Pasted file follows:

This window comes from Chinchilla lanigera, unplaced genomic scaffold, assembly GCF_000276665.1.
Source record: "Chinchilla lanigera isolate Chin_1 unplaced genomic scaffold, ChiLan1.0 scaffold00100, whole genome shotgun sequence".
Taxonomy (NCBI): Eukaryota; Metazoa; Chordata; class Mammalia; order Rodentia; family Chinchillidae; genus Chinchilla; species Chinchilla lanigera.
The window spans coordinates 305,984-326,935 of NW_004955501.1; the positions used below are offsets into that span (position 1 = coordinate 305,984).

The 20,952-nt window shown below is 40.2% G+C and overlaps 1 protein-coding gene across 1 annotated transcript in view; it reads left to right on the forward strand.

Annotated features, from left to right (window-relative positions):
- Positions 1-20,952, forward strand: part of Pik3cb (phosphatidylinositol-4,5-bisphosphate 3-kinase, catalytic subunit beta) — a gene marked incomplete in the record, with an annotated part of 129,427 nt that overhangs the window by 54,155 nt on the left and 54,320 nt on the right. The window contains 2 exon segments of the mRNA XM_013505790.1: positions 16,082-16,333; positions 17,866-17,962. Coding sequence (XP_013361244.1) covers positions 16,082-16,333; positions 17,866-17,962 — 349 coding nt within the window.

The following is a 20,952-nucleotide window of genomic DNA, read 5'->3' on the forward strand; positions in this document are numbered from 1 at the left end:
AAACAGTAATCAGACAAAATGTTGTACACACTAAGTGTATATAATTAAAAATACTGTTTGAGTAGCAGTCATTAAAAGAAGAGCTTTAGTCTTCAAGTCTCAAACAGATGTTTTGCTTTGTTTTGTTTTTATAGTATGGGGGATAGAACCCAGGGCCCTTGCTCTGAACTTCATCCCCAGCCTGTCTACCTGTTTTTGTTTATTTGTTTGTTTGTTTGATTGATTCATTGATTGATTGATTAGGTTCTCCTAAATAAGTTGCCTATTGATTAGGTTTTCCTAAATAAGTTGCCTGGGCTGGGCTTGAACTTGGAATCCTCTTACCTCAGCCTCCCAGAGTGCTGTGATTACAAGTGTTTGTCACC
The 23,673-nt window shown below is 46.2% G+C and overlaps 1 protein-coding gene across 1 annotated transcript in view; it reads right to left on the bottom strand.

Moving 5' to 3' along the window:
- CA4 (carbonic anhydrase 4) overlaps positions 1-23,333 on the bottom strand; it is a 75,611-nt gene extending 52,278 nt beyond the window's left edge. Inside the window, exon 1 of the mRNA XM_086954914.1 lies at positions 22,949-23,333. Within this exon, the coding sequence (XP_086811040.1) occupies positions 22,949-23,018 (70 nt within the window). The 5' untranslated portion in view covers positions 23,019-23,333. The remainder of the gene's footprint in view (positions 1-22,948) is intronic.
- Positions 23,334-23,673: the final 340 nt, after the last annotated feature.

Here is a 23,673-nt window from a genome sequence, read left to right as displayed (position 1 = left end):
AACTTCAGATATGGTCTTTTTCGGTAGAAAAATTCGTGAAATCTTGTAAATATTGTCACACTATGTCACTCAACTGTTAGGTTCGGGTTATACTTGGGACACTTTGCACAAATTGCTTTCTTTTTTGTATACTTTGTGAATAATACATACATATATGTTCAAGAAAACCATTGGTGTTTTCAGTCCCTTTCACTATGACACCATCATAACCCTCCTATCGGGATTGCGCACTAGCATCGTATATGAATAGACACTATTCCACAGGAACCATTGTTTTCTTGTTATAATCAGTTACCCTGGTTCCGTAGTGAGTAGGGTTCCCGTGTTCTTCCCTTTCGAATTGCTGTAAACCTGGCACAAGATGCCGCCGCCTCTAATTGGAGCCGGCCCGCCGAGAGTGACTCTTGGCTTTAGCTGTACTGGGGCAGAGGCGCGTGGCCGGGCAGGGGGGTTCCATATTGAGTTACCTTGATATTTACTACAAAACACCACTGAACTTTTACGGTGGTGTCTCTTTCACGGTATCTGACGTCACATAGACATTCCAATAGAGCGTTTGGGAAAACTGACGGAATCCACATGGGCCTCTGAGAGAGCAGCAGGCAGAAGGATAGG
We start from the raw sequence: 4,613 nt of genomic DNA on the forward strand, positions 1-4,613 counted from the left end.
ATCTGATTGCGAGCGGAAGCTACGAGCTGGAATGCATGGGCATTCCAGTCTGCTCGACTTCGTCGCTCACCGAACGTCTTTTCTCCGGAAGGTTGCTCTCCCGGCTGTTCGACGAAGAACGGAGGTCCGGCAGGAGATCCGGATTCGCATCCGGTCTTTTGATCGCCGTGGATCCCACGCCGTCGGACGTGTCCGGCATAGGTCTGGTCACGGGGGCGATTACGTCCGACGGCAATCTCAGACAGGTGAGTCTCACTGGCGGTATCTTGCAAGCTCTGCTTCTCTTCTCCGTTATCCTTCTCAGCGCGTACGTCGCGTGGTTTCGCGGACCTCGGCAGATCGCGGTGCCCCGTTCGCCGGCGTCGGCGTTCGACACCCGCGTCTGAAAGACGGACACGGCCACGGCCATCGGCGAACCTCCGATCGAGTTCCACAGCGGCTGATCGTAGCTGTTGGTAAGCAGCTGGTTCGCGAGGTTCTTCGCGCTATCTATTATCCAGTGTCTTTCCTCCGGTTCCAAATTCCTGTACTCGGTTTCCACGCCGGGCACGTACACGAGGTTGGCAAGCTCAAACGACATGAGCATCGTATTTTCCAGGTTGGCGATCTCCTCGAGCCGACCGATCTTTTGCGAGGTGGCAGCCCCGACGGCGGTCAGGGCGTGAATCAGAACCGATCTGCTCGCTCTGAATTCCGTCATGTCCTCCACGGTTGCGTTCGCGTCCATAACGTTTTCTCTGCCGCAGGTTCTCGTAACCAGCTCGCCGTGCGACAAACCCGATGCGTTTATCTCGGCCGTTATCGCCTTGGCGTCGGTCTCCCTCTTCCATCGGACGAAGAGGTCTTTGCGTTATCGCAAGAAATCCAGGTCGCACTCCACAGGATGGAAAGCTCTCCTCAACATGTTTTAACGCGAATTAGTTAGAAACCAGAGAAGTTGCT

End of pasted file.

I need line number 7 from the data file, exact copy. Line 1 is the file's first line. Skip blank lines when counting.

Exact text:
- Positions 1-20,952, forward strand: part of Pik3cb (phosphatidylinositol-4,5-bisphosphate 3-kinase, catalytic subunit beta) — a gene marked incomplete in the record, with an annotated part of 129,427 nt that overhangs the window by 54,155 nt on the left and 54,320 nt on the right. The window contains 2 exon segments of the mRNA XM_013505790.1: positions 16,082-16,333; positions 17,866-17,962. Coding sequence (XP_013361244.1) covers positions 16,082-16,333; positions 17,866-17,962 — 349 coding nt within the window.